At this point, I'm not into slabs and all that.  I mean, I like that stuff, but it's just not the lane I'm in.  I'd get more satisfaction milling dimension stuff, flooring, paneling, decking planks, etc.  Maybe bevel siding or board and batten.  Stuff I can use right there.  I have no particular plans aimed at commercial sawing for customers at this time.  That too could change, but right now, is not a priority.

So yeah, maybe a bit undersized, but I want to be able to take my time learning to saw manually, with an electrically-powered saw, using primarily softwood logs from my own property.  There is zero economic imperative here, other than my need to not go broke doing it!

This thread is just one whack at it.  My nephew the electrician will certainly be on board when this happens.  WM or equivalent vendor will surely be consulted.  But this information helps.
Far as I can tell, it's 6 of one, half a dozen of the other...

Online btulloh

  • Senior Member x2
  • *****
  • Posts: 4198
  • Age: 69
  • Location: Midlothian, VA
  • Gender: Male
  • I never met an air conditioner I didn't like
    • Share Post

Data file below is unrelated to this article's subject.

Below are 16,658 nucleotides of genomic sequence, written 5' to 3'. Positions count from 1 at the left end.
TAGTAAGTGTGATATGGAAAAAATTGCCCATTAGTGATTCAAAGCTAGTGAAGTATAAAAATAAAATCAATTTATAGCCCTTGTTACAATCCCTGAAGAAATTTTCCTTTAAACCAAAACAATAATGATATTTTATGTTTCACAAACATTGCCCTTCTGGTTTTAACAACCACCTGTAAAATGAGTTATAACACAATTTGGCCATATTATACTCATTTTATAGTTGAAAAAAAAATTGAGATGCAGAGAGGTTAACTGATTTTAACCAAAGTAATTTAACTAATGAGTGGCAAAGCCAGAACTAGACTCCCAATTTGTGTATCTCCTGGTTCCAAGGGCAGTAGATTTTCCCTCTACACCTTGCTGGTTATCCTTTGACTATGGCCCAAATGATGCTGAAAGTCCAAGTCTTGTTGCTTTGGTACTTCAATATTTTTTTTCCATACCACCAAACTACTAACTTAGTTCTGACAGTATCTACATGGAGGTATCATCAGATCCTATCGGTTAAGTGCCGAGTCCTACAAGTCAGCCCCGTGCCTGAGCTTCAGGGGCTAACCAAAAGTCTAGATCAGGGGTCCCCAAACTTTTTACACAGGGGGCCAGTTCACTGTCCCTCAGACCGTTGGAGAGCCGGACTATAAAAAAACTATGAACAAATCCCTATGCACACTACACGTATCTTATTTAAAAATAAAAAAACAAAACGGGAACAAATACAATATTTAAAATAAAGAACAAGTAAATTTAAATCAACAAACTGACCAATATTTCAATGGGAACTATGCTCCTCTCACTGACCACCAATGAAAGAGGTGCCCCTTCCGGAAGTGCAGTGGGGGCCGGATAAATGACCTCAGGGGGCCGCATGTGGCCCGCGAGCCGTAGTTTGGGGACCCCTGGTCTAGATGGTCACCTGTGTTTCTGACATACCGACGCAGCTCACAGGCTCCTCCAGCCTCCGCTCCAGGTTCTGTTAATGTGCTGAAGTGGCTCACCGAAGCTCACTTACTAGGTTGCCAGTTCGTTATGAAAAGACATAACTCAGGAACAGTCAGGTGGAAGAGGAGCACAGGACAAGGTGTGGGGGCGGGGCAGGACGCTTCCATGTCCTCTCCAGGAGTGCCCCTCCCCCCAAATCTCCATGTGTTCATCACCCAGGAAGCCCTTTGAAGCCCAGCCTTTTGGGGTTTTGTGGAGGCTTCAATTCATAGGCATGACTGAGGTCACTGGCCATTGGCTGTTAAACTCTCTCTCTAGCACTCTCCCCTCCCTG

Re: Electric motor in place of gas motor on saw mill
« Reply #8 on: November 21, 2019, 01:32:23 PM »
Sounds reasonable.  We all have different goals and theyre all valid. Thigs do evolve too, and then we adjust our equipment. It sounds like you have plan and youre ready to move forward. 
HM126

Offline Freddie

  • member
  • *
  • Posts: 5
  • I'm new!
    • Share Post
Re: Electric motor in place of gas motor on saw mill
« Reply #9 on: November 21, 2019, 05:46:08 PM »
 Ok guys, thank you for the information. It sounds like a ten horse single phase would work just fine. So, I looked up the price of a ten horse electric motor and discovered that they must be made of some precious metal of some kind. They cost more than I have in the whole mill. I have an eight horse gas engine that I think I will install on the mill. If that isn't big enough for my needs. I will look for a larger gas engine.
  I am new to sawmills. Does anyone have any recommendations as to should I but a cant hook or a peeve. Why would one be better than the other. Thanks again for any and all suggestions.                    Freddie

   Oops, I forgot to say that I am doing this just to have something to do. I would like to just saw some lumber for me and my neighbors. 

Offline scsmith42

  • Senior Member x2
  • *****
  • Posts: 5590
  • Age: 61
  • Location: New Hill, NC
  • Gender: Male
  • He who dies with the most toys... WINS!!!
    • Share Post
    • Whispering Pines Farm
Re: Electric motor in place of gas motor on saw mill
« Reply #10 on: November 21, 2019, 05:59:22 PM »
Re motor sizing, it all depends upon what production rate you want to achieve.  

Personally for a mill that would handle 30 logs with ease, I would want at least 30hp electric.

The standard motor size for a Woodmizer LT40 is 25 hp.